School of Code to pitch at global investment competition

Last updated on: October 10, 2017, Author: Editorial Team

School of Code, a young Birmingham company, which teaches people how to write software coding has won a trip to New York to pitch for new investment and the chance to work in the US.

Launched just over two years ago, the company has created an online multi-player platform which uses teamwork and collaboration to teach users to code as they play. It has just started running its first 16-week ‘bootcamp’ in the city to help people learn coding.

The firm has now won a trip to New York in November through a global competition called 1776 Challenge Cup whose purpose is to find companies which offer products and services capable of tackling complex issues and bringing about social benefit.

School of Code’s pitch was delivered by marketing lead Nicola Cronin and was chosen ahead of eight other companies at one of two UK heats.

There will be 75 different companies pitching at the New York event to a panel of investors and policy makers.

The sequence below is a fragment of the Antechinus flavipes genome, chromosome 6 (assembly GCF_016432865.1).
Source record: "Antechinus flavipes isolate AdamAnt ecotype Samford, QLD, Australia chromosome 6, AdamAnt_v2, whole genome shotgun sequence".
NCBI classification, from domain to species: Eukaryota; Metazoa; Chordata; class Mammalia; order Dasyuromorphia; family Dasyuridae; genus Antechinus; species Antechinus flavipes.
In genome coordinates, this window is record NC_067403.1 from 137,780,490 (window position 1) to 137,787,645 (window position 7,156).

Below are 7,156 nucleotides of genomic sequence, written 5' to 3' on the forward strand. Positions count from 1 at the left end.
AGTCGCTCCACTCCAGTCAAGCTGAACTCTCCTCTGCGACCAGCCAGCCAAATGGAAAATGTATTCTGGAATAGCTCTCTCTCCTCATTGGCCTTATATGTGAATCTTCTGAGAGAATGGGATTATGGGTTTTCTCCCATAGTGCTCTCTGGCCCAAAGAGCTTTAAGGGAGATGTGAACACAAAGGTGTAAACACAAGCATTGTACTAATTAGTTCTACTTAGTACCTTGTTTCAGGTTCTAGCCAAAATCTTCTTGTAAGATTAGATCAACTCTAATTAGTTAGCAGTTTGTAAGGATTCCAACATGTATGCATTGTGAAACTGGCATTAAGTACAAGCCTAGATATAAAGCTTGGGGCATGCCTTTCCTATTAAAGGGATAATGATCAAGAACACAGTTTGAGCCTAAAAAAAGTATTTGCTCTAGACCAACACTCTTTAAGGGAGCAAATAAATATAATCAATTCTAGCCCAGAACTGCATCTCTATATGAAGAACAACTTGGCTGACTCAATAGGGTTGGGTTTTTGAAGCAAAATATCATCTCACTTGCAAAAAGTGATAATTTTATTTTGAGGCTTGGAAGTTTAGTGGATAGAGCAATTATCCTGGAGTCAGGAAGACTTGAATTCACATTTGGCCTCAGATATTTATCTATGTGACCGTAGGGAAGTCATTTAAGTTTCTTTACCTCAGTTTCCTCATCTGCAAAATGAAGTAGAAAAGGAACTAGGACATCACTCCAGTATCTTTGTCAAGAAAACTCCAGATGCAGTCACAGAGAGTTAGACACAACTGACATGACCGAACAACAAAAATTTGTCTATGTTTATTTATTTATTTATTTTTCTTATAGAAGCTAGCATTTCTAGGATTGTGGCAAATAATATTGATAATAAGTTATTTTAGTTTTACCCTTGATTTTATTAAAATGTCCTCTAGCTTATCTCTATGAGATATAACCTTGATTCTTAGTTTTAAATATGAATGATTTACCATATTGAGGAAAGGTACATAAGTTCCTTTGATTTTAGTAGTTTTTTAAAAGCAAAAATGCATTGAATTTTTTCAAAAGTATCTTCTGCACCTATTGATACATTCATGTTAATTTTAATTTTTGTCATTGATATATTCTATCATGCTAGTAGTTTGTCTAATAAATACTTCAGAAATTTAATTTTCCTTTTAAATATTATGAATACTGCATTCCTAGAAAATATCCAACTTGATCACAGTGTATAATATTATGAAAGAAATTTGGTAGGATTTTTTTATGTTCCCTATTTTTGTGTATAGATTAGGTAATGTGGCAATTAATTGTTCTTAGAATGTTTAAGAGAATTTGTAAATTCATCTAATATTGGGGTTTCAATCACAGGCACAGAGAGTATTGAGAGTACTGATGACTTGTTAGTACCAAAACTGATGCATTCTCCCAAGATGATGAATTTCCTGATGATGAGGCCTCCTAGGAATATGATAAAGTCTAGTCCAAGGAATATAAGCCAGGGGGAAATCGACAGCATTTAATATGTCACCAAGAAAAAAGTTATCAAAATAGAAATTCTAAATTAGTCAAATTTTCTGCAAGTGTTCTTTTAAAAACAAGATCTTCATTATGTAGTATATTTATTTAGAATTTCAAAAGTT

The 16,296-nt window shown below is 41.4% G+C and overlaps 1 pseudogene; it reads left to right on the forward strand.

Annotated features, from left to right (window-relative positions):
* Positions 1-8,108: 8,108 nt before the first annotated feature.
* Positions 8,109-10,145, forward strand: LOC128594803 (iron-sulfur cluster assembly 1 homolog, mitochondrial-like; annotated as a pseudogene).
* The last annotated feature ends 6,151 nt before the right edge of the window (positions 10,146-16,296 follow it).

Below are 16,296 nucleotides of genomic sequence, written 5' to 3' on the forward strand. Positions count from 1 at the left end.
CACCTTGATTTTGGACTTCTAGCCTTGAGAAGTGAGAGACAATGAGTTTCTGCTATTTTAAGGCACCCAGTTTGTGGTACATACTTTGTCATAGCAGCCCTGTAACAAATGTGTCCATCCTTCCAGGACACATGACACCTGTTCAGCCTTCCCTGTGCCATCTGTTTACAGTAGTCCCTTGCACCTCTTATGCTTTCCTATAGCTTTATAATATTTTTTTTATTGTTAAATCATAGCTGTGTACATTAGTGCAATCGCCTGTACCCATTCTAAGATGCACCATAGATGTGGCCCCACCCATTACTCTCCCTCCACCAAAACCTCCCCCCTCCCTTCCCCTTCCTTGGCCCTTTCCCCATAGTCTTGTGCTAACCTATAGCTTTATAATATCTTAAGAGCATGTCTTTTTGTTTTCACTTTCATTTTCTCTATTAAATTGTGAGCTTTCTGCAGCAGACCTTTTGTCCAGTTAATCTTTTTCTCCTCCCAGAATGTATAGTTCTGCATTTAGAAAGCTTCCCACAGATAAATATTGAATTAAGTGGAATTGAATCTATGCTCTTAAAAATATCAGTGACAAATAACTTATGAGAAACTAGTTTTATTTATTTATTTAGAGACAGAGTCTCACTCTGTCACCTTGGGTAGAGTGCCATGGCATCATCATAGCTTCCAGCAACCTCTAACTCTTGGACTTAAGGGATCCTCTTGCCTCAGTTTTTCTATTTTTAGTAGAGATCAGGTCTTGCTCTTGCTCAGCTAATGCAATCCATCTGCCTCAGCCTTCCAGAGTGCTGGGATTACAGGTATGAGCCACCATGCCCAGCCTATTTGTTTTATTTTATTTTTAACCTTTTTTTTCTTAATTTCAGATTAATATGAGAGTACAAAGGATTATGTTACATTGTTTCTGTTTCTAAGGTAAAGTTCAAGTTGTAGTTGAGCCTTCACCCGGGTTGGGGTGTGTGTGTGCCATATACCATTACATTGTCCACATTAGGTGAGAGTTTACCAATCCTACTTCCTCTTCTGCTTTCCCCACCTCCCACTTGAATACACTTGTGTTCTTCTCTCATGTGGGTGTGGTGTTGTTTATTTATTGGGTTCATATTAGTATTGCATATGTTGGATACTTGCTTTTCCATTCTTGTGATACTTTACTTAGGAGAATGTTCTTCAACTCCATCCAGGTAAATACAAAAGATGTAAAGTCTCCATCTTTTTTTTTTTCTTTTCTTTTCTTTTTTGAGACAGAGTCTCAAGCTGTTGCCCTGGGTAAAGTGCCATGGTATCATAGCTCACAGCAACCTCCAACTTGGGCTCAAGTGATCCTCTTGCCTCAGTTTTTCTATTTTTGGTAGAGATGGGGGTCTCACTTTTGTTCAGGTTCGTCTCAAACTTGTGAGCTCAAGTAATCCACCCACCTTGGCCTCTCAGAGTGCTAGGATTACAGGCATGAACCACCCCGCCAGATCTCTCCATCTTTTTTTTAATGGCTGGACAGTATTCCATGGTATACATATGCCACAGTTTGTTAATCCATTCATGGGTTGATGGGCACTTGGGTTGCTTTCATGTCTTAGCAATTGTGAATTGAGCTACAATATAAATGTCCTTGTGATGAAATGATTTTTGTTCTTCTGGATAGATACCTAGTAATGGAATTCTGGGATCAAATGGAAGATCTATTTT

Although no details of this year’s prize fund have been announced, previous winners have received around £37,000.

Chris Meah, founder of School of Code which is based at Innovation Birmingham Campus, said: “We are thrilled to have made it through to the global final of the 1776 Challenge Cup.

“Entering competitions such as a 1776 offers us priceless exposure and the trip to New York will enable us to reach the kind of wide audience we could only ever dream of.

“We’re looking forward to getting out there and spreading the message about what we can do and offer.”

He added: “Learning to code is often hard, dull and, most of all, lonely.

“This means only certain types of people make it through – those well suited to this lonely journey or those with support around them.

“We are making learning to code fun, social and accessible to everyone with our online multi-player coding platform.

“Coding is part of the curriculum now but many teachers are still petrified of bringing it into the classroom. It is difficult to teach real-world coding skills and engage kids of all abilities.”

Entrepreneurial Spark, a national business hub aimed at helping early stage companies grow, hosted the two UK pitching events at its bases in Birmingham and Manchester.

 

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